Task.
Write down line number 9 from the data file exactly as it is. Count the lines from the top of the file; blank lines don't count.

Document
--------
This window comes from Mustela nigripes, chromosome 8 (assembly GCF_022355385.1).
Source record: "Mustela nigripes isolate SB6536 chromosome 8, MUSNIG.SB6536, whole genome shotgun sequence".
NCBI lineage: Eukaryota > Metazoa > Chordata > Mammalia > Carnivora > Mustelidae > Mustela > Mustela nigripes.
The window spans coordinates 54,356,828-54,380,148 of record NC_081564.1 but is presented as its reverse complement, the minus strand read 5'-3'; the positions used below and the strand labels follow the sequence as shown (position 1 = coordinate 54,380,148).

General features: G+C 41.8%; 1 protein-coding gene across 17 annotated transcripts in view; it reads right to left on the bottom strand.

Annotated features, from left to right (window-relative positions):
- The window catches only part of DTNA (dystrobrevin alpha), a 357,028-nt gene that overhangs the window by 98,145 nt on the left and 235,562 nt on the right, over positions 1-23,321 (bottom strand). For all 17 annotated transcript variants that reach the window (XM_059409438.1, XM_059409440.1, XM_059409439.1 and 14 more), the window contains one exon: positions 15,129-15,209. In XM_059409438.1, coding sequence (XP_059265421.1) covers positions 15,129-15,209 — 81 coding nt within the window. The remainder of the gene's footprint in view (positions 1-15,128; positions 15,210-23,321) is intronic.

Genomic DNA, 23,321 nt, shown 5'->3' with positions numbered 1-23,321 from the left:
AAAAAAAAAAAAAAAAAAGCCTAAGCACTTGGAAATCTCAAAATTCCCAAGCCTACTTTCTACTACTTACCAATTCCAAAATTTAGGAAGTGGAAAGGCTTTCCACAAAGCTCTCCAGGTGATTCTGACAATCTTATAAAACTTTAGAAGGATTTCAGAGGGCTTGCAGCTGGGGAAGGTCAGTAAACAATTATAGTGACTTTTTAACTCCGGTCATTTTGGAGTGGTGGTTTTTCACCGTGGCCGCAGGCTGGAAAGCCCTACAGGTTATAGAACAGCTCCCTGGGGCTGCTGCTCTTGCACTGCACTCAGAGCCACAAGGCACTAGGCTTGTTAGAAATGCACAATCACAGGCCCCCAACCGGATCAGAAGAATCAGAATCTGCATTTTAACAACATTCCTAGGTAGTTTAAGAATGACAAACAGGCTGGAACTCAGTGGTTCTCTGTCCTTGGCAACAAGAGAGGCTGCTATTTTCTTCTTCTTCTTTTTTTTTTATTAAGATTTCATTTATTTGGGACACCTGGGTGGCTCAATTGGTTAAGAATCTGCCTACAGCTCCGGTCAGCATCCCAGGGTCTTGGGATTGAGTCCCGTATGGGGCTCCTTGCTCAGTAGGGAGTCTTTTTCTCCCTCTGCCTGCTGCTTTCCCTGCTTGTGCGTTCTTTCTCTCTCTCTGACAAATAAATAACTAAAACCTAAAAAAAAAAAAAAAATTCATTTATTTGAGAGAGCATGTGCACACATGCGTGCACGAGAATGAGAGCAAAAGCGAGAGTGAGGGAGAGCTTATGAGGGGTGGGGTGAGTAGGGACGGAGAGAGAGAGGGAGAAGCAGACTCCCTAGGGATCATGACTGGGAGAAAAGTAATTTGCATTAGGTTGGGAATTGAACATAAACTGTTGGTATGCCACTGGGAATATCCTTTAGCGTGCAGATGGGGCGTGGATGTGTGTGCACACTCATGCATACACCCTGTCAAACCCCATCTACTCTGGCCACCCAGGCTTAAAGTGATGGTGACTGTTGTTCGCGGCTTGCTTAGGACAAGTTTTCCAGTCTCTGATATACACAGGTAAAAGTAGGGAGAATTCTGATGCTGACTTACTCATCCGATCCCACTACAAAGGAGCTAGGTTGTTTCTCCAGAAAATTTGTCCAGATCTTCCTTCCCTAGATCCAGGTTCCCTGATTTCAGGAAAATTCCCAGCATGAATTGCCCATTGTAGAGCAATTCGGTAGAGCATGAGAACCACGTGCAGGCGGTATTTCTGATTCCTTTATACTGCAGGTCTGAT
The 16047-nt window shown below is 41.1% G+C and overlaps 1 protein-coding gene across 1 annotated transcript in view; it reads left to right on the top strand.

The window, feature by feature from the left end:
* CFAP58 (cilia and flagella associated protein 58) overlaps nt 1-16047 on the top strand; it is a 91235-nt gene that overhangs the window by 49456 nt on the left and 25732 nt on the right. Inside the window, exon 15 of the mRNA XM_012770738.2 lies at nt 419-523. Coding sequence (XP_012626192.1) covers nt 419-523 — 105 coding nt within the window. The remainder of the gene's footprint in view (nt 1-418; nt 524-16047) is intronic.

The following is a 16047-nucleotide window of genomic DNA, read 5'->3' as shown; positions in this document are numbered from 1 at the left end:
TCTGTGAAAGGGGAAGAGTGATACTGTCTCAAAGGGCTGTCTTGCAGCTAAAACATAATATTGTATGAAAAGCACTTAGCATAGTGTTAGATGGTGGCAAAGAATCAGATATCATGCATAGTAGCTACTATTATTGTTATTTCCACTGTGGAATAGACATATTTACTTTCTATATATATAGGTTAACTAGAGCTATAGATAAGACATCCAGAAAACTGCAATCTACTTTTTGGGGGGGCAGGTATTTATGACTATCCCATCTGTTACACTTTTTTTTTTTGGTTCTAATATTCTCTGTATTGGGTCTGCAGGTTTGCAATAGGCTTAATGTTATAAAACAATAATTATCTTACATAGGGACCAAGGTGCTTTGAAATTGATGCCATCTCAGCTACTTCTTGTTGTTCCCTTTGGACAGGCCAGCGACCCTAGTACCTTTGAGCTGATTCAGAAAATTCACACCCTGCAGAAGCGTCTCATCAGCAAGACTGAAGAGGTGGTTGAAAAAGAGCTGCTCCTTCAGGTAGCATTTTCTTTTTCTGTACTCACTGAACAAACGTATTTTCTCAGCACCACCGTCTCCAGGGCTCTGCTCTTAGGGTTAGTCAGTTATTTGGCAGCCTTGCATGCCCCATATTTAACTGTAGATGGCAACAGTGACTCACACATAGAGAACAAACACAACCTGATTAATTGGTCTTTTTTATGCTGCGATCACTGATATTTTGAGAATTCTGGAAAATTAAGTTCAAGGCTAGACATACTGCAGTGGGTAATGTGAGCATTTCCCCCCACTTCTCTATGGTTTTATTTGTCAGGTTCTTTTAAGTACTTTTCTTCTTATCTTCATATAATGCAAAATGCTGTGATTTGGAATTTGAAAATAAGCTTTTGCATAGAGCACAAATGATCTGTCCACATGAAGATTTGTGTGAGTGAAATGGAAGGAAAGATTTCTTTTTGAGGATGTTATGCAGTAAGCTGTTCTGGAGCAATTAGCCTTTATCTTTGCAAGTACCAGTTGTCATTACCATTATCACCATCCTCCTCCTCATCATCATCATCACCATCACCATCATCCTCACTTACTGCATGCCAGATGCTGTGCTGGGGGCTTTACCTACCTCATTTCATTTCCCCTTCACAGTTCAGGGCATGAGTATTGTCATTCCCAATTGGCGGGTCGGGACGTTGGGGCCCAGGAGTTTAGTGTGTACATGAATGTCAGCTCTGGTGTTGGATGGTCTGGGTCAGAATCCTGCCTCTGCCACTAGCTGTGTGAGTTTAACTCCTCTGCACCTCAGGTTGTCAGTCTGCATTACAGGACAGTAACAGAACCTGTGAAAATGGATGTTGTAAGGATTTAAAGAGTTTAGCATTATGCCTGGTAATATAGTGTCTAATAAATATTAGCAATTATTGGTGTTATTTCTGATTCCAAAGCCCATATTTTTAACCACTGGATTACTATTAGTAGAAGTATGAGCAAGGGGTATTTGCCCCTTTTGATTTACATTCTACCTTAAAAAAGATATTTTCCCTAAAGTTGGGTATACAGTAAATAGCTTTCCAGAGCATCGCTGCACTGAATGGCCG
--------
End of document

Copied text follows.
AAAAAAAAAAAAAAAAAAGCCTAAGCACTTGGAAATCTCAAAATTCCCAAGCCTACTTTCTACTACTTACCAATTCCAAAATTTAGGAAGTGGAAAGGCTTTCCACAAAGCTCTCCAGGTGATTCTGACAATCTTATAAAACTTTAGAAGGATTTCAGAGGGCTTGCAGCTGGGGAAGGTCAGTAAACAATTATAGTGACTTTTTAACTCCGGTCATTTTGGAGTGGTGGTTTTTCACCGTGGCCGCAGGCTGGAAAGCCCTACAGGTTATAGAACAGCTCCCTGGGGCTGCTGCTCTTGCACTGCACTCAGAGCCACAAGGCACTAGGCTTGTTAGAAATGCACAATCACAGGCCCCCAACCGGATCAGAAGAATCAGAATCTGCATTTTAACAACATTCCTAGGTAGTTTAAGAATGACAAACAGGCTGGAACTCAGTGGTTCTCTGTCCTTGGCAACAAGAGAGGCTGCTATTTTCTTCTTCTTCTTTTTTTTTTATTAAGATTTCATTTATTTGGGACACCTGGGTGGCTCAATTGGTTAAGAATCTGCCTACAGCTCCGGTCAGCATCCCAGGGTCTTGGGATTGAGTCCCGTATGGGGCTCCTTGCTCAGTAGGGAGTCTTTTTCTCCCTCTGCCTGCTGCTTTCCCTGCTTGTGCGTTCTTTCTCTCTCTCTGACAAATAAATAACTAAAACCTAAAAAAAAAAAAAAAATTCATTTATTTGAGAGAGCATGTGCACACATGCGTGCACGAGAATGAGAGCAAAAGCGAGAGTGAGGGAGAGCTTATGAGGGGTGGGGTGAGTAGGGACGGAGAGAGAGAGGGAGAAGCAGACTCCCTAGGGATCATGACTGGGAGAAAAGTAATTTGCATTAGGTTGGGAATTGAACATAAACTGTTGGTATGCCACTGGGAATATCCTTTAGCGTGCAGATGGGGCGTGGATGTGTGTGCACACTCATGCATACACCCTGTCAAACCCCATCTACTCTGGCCACCCAGGCTTAAAGTGATGGTGACTGTTGTTCGCGGCTTGCTTAGGACAAGTTTTCCAGTCTCTGATATACACAGGTAAAAGTAGGGAGAATTCTGATGCTGACTTACTCATCCGATCCCACTACAAAGGAGCTAGGTTGTTTCTCCAGAAAATTTGTCCAGATCTTCCTTCCCTAGATCCAGGTTCCCTGATTTCAGGAAAATTCCCAGCATGAATTGCCCATTGTAGAGCAATTCGGTAGAGCATGAGAACCACGTGCAGGCGGTATTTCTGATTCCTTTATACTGCAGGTCTGAT